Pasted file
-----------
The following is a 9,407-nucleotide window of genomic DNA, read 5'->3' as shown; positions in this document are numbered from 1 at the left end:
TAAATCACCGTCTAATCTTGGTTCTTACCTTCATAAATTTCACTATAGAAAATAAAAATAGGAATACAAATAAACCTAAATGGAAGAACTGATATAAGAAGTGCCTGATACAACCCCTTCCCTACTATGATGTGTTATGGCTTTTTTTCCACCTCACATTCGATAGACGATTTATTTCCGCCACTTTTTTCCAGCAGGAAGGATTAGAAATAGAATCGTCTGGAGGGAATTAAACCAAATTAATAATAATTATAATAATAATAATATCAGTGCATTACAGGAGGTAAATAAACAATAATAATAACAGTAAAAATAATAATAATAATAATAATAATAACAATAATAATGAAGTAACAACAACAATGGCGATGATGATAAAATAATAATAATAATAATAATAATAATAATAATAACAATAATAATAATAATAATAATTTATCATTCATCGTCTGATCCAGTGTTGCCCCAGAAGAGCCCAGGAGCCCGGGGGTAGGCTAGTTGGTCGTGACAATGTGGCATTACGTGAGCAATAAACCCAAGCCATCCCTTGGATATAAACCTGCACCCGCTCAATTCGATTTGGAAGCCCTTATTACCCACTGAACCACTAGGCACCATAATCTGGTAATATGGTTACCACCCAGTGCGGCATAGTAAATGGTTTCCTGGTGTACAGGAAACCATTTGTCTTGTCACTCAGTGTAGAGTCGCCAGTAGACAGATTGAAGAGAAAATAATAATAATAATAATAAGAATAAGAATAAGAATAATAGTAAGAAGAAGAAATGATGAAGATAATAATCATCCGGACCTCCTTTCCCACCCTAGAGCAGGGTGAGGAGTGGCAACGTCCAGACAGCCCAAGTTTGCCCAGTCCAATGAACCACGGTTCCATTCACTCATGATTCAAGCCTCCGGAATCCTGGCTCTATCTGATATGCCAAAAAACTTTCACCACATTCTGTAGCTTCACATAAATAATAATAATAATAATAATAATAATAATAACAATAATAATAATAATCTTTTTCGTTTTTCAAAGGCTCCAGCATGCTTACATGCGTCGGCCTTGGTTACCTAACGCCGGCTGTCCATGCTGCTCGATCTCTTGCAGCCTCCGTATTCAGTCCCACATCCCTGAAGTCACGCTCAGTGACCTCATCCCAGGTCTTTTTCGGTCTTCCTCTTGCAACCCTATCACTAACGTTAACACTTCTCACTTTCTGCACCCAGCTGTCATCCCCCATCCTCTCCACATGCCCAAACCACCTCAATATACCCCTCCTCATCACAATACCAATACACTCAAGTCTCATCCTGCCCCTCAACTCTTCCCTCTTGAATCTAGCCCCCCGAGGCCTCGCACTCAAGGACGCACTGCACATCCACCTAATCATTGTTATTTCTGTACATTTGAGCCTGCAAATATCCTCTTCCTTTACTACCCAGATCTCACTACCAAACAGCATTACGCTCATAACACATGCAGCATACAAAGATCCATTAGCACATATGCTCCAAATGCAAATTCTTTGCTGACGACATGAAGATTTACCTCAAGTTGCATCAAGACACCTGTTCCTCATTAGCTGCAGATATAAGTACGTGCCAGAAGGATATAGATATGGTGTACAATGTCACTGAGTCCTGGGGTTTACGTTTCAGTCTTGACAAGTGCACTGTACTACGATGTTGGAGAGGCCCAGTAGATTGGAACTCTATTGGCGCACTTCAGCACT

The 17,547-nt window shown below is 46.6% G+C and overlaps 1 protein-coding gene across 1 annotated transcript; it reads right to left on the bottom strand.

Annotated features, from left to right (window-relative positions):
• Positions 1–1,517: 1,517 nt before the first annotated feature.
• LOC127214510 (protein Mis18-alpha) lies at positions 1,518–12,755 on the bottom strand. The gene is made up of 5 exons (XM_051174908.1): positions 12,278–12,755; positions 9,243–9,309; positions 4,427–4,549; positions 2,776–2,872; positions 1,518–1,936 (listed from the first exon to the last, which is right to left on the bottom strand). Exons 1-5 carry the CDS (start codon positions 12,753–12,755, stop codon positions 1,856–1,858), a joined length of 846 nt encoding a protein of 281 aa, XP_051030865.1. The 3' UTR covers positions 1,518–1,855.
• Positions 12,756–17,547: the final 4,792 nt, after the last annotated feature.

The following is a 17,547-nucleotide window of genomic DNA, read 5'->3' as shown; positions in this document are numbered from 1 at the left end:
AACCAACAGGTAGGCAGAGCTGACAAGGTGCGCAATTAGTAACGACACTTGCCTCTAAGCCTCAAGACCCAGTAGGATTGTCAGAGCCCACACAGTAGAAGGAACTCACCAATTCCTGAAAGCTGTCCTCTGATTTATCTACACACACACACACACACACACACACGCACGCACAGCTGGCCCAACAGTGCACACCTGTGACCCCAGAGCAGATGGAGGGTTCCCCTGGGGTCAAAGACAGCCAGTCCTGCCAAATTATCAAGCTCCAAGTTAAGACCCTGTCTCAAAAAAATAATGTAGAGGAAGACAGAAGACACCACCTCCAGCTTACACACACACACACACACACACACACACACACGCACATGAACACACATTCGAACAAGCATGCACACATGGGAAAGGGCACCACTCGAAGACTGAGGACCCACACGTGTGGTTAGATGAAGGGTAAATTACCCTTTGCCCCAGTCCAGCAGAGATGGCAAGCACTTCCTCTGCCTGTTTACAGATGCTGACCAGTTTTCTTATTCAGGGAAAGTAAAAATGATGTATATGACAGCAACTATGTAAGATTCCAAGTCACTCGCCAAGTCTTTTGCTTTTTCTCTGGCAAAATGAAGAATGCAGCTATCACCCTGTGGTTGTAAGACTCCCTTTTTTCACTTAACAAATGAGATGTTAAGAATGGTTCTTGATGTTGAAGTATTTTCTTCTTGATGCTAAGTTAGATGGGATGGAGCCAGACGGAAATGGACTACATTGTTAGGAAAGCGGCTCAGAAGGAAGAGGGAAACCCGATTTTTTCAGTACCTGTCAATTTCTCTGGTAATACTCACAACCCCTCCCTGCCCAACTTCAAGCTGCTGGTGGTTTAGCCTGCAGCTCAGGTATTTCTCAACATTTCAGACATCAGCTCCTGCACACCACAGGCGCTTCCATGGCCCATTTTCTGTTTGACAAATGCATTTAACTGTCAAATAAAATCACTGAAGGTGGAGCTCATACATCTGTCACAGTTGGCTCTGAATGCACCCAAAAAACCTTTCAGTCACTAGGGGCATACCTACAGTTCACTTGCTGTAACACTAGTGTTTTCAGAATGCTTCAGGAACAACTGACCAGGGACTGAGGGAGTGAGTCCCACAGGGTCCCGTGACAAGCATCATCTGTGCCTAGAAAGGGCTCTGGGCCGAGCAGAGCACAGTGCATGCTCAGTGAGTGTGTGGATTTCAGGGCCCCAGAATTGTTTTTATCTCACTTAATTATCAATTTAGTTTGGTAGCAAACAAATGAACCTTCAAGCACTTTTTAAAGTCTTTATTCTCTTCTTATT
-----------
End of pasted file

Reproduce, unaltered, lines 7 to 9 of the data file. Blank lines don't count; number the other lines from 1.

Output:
• Positions 12,756–17,547: the final 4,792 nt, after the last annotated feature.

The following is a 17,547-nucleotide window of genomic DNA, read 5'->3' as shown; positions in this document are numbered from 1 at the left end:
AACCAACAGGTAGGCAGAGCTGACAAGGTGCGCAATTAGTAACGACACTTGCCTCTAAGCCTCAAGACCCAGTAGGATTGTCAGAGCCCACACAGTAGAAGGAACTCACCAATTCCTGAAAGCTGTCCTCTGATTTATCTACACACACACACACACACACACACACGCACGCACAGCTGGCCCAACAGTGCACACCTGTGACCCCAGAGCAGATGGAGGGTTCCCCTGGGGTCAAAGACAGCCAGTCCTGCCAAATTATCAAGCTCCAAGTTAAGACCCTGTCTCAAAAAAATAATGTAGAGGAAGACAGAAGACACCACCTCCAGCTTACACACACACACACACACACACACACACACACGCACATGAACACACATTCGAACAAGCATGCACACATGGGAAAGGGCACCACTCGAAGACTGAGGACCCACACGTGTGGTTAGATGAAGGGTAAATTACCCTTTGCCCCAGTCCAGCAGAGATGGCAAGCACTTCCTCTGCCTGTTTACAGATGCTGACCAGTTTTCTTATTCAGGGAAAGTAAAAATGATGTATATGACAGCAACTATGTAAGATTCCAAGTCACTCGCCAAGTCTTTTGCTTTTTCTCTGGCAAAATGAAGAATGCAGCTATCACCCTGTGGTTGTAAGACTCCCTTTTTTCACTTAACAAATGAGATGTTAAGAATGGTTCTTGATGTTGAAGTATTTTCTTCTTGATGCTAAGTTAGATGGGATGGAGCCAGACGGAAATGGACTACATTGTTAGGAAAGCGGCTCAGAAGGAAGAGGGAAACCCGATTTTTTCAGTACCTGTCAATTTCTCTGGTAATACTCACAACCCCTCCCTGCCCAACTTCAAGCTGCTGGTGGTTTAGCCTGCAGCTCAGGTATTTCTCAACATTTCAGACATCAGCTCCTGCACACCACAGGCGCTTCCATGGCCCATTTTCTGTTTGACAAATGCATTTAACTGTCAAATAAAATCACTGAAGGTGGAGCTCATACATCTGTCACAGTTGGCTCTGAATGCACCCAAAAAACCTTTCAGTCACTAGGGGCATACCTACAGTTCACTTGCTGTAACACTAGTGTTTTCAGAATGCTTCAGGAACAACTGACCAGGGACTGAGGGAGTGAGTCCCACAGGGTCCCGTGACAAGCATCATCTGTGCCTAGAAAGGGCTCTGGGCCGAGCAGAGCACAGTGCATGCTCAGTGAGTGTGTGGATTTCAGGGCCCCAGAATTGTTTTTATCTCACTTAATTATCAATTTAGTTTGGTAGCAAACAAATGAACCTTCAAGCACTTTTTAAAGTCTTTATTCTCTTCTTATT